Driving with a disability
Some disabilities will impact your ability to drive more than others, and I find there's a difference with learning to drive with a disability and relearning to drive with a disability (i.e. driving differently than how you did before your illness or injury). Most people with disabilities are able to drive, but they may have to do things differently to allow safe operation of the vehicle. There are many configurations with adaptations that allow the vehicle to be tailored to the individual. If you have never driven before, there's not really anything to compare it to, so driving using hand controls instead of pedals can feel normal very quickly. If you have been driving one way for a long time, to then learn a different way of driving can be quite tricky for some and it may be trial and error to find the setup that works best for you. I have a lot of experience in teaching people with a variety of physical disabilitities, with learning disabilities and learning difficulties. I have undertaken many hours of training to help me learn how best to support disabled people to drive and I have a car with several adaptations that can help people with a variety of conditions (see below).
The first thing to consider is your driving licence. Your condition may need to be reported to the DVLA, you can find out about that here: www.gov.uk/health-conditions-and-driving. It may be that you are no longer able to drive or that you are given a time restricted licence if your condition could deteriorate. If you need to drive with adaptations, there will be codes added to your licence which mean you can only drive a vehicle with those adaptations fitted. When the DVLA require you to have a driving assessment (see below), you may be issued with a provisional disability assessment licence which means you are unable to drive unsupervised. This may be issued just for the assessment or for training and the assessment, but at the end of the assessment the licence is void and you need to wait for the DVLA to return your full licence before driving again.
Anyone with a disability can have a driving assessment free of charge if referred by a medical professional and you can self-refer for a fee, you can find out more about assessments here: www.drivingmobility.org.uk/assessments/driving-assessments/. There are several centres across Devon which are operated by Cornwall Mobility, you can find out more about what they offer here: www.cornwallmobility.co.uk/how-we-help/on-the-road/learning-to-drive-or-returning-to-driving. A driving assessment is not a driving test, there is no pass or fail. If you have never driven before, they will assess you to see which adaptations would be most suitable and then you would go and have some training with a specialist instructor like myself before taking the same driving test that all learner drivers take. If you are returning to driving, the standard of driving expected is different to that of a learner driver, consideration is made for the fact you are going to have developed some bad habits along the way! Occasionally, the DVLA may request that you have a medical appraisal instead which is carried out at the local driving test centre and is a similar format to a driving test.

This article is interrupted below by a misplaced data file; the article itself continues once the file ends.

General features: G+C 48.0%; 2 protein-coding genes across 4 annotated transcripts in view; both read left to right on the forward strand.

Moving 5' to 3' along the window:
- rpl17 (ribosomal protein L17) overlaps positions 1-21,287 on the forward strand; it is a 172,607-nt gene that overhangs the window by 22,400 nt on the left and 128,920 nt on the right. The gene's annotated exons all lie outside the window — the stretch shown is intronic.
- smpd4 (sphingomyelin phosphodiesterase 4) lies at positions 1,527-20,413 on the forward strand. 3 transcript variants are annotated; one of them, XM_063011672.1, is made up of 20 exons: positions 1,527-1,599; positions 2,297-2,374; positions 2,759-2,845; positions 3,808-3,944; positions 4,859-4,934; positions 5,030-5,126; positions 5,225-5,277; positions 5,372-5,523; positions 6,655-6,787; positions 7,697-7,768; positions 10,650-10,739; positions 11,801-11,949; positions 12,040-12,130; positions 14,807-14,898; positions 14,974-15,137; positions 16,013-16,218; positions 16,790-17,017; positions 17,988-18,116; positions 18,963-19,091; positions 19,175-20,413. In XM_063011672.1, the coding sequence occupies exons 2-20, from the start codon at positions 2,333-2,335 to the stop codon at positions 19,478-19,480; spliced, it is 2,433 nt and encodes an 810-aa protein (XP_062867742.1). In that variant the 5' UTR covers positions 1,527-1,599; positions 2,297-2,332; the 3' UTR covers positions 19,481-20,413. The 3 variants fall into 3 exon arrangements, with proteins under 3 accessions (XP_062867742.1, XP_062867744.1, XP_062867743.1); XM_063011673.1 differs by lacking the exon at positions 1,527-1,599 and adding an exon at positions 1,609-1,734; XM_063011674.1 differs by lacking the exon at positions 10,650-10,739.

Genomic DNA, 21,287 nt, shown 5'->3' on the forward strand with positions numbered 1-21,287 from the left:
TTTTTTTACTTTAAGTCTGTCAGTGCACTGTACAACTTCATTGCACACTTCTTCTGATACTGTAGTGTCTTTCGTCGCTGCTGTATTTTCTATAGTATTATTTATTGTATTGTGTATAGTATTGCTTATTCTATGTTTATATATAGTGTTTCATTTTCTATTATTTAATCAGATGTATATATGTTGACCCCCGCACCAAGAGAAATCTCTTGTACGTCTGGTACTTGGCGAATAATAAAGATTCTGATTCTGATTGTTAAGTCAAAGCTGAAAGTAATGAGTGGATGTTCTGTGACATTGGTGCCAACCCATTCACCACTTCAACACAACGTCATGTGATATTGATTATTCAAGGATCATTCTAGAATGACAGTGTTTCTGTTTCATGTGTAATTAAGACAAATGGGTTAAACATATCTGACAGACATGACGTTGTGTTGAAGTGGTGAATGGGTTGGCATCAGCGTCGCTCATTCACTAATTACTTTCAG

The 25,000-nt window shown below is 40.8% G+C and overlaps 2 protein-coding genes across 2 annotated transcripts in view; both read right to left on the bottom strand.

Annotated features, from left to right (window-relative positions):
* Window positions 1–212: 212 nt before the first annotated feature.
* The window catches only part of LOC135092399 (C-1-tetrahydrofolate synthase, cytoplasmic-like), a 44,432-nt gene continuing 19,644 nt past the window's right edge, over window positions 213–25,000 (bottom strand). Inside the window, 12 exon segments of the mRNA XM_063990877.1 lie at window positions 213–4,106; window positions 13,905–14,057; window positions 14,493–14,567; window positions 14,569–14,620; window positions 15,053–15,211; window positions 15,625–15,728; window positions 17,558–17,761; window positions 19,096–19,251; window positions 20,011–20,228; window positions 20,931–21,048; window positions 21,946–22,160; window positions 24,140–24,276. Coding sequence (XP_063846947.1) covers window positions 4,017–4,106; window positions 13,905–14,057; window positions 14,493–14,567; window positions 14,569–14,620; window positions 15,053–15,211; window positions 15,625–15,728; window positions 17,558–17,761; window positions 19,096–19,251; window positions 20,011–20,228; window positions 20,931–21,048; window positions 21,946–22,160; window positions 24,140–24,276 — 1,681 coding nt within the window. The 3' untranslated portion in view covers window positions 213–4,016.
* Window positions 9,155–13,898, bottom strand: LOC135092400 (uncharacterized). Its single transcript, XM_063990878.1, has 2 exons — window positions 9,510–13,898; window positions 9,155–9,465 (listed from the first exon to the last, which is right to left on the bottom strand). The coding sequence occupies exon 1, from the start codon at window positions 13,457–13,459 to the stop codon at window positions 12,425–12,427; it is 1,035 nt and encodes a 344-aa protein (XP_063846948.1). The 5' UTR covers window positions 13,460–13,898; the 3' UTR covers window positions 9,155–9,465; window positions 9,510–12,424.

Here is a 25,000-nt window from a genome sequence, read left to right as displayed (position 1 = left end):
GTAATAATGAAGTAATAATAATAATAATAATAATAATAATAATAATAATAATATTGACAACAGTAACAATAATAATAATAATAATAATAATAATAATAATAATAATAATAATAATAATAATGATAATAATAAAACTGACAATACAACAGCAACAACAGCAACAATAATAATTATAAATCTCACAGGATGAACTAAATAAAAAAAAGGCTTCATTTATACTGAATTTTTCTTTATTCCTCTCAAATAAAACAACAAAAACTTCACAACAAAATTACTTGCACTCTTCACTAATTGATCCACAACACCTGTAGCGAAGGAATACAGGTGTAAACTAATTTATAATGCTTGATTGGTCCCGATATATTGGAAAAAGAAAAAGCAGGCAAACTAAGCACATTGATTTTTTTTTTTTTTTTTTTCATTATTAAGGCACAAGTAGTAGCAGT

My car is fitted with the following adaptations:
If specific adaptations have been recommended following an assessment then this is what we will work with. The aim is to pass an assessment or driving test with as few adaptations as required as every adaptation is associated with a code on your licence, meaning any vehicle you drive will need to be fitted with those adaptations to ensure you are driving in accordance with your licence (there are legal and insurance implications if you are not). When adapting your own vehicle you will need to consider the cost, some of the adaptations are quite expensive.
If you are eligible for the higher rate of mobility component of Personal Independence Payment (PIP) or Disability Living Allowance (DLA) you may be eligible for a Motability vehicle. You can find out more about the scheme here: www.motability.co.uk. I would also recommend having a driving assessment (and possibly even training) before getting your vehicle adapted or ordering a vehicle through Motability. The Motability trained staff at the dealerships are not qualified to recommend appropriate adaptations to your vehicle. A Driving Mobility assessment is undertaken by an Approved Driving Instructor and an Occupational Therapist to ensure the adaptations recommended are suitable and safe for you to use. You may also be eligible for lessons to be funded under the scheme, find out more here: www.motability.co.uk/contact/faqs/how-can-i-get-help-with-the-cost-of-driving-lessons.
If you have any further questions, you can find out more information here: www.disabilitydrivinginstructors.com/driving-advice/ or please feel free to contact me. Although, it can seem very overwhelming and is quite a lengthy process, being able to drive independently can really be life changing for many people.